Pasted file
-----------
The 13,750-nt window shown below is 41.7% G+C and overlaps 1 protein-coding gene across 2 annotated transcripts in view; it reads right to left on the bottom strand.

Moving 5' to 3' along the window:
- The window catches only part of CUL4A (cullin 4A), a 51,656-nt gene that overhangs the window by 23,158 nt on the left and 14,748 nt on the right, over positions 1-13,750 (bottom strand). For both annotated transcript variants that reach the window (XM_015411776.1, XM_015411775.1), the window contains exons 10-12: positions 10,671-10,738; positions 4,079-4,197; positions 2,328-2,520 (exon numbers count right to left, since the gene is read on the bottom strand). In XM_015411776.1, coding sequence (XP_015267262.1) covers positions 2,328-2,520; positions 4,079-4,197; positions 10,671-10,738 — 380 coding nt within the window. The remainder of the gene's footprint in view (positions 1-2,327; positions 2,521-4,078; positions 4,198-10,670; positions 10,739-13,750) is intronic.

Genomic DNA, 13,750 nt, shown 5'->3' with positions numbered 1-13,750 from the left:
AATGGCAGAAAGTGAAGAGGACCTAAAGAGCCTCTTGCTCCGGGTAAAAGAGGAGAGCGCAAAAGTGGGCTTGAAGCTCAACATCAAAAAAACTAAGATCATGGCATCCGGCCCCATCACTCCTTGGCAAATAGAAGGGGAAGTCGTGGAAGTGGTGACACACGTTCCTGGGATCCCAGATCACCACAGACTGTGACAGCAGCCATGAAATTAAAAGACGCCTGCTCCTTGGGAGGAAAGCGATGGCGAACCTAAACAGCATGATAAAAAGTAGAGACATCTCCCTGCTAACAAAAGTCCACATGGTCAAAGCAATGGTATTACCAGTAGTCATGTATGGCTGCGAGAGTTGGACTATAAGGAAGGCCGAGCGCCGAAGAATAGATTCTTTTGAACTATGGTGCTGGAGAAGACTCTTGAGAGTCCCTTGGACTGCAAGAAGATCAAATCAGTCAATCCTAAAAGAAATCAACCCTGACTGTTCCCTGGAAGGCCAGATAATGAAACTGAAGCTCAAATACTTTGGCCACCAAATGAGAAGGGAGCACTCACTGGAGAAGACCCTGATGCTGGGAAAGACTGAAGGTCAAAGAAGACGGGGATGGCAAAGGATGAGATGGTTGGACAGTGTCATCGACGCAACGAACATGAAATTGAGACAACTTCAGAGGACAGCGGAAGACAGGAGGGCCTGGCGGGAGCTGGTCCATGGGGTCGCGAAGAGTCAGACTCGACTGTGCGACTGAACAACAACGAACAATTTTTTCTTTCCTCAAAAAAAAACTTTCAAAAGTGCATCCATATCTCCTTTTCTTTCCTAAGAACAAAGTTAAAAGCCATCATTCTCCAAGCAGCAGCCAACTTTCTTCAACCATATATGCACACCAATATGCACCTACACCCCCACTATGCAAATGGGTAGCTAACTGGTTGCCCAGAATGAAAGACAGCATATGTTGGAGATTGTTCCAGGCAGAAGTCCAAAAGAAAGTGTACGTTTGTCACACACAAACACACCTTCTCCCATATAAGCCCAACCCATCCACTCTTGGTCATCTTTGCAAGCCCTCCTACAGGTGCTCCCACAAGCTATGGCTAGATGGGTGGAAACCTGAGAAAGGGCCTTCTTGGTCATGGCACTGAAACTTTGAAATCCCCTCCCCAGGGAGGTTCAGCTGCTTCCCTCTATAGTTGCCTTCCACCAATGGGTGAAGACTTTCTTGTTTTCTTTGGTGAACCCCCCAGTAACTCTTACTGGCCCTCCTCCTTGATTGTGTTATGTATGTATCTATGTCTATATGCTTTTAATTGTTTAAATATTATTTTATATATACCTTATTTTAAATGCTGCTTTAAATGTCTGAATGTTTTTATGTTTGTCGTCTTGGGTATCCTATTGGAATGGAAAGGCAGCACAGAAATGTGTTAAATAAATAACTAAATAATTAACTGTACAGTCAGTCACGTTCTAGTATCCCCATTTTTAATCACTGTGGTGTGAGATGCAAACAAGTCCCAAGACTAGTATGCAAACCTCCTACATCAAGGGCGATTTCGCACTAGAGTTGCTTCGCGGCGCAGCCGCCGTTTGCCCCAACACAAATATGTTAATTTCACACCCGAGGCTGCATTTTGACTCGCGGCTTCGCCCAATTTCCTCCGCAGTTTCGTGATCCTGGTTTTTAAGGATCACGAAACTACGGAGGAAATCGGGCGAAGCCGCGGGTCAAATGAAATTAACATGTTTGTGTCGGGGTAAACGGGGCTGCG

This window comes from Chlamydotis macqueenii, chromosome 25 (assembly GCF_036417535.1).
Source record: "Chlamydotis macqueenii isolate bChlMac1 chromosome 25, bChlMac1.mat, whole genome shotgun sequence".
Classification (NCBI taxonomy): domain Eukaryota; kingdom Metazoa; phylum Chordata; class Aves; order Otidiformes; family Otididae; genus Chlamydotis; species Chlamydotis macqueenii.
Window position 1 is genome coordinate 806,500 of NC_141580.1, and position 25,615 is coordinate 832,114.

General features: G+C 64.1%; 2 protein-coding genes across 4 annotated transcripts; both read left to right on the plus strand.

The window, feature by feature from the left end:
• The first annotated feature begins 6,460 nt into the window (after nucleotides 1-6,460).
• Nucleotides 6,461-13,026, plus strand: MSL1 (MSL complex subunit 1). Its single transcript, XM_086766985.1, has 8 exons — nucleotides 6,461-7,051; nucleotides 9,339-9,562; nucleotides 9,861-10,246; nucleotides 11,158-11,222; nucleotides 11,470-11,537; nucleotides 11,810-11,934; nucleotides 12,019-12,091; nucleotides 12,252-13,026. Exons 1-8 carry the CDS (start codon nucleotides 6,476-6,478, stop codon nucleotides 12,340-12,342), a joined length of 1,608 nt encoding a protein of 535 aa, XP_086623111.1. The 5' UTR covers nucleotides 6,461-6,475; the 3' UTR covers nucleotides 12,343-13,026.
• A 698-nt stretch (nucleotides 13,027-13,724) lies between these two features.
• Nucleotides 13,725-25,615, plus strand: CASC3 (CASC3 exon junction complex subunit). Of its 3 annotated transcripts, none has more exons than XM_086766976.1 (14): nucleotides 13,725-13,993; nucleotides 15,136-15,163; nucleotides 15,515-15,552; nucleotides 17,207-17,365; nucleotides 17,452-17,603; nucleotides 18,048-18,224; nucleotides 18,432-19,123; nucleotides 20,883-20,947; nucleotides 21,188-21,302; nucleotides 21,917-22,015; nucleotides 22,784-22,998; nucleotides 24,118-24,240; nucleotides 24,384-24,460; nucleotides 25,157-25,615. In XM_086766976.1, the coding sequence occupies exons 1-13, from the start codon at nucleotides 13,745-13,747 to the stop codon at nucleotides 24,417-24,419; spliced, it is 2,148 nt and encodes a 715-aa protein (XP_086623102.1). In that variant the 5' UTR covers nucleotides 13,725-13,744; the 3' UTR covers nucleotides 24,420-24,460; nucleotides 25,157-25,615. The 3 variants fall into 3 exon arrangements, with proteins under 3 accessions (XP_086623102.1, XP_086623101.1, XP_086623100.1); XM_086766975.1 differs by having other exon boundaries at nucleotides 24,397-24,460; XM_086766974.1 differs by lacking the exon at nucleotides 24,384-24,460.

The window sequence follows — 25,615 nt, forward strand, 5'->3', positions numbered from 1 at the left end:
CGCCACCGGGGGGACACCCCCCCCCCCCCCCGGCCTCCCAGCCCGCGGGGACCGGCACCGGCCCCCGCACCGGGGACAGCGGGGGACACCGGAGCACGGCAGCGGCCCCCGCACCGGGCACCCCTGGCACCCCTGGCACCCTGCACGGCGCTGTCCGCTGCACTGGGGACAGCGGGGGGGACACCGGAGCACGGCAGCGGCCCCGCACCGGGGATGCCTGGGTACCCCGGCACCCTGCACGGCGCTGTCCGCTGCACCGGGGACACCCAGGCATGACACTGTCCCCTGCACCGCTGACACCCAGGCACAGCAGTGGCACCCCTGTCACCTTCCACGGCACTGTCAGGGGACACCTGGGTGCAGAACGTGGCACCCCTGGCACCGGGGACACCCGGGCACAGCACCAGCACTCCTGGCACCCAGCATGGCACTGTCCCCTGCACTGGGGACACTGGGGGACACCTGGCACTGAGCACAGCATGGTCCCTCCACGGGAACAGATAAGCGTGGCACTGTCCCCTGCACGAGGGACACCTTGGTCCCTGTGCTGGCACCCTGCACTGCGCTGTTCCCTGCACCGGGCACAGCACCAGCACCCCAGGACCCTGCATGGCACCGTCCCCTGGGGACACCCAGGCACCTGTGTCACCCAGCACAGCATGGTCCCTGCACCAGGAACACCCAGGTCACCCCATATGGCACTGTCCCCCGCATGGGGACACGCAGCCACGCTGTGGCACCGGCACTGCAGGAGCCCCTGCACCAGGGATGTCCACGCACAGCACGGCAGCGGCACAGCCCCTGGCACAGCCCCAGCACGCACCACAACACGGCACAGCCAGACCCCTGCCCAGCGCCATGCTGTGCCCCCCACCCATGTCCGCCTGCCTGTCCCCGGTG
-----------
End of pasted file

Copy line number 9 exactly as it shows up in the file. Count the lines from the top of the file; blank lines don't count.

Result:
Window position 1 is genome coordinate 806,500 of NC_141580.1, and position 25,615 is coordinate 832,114.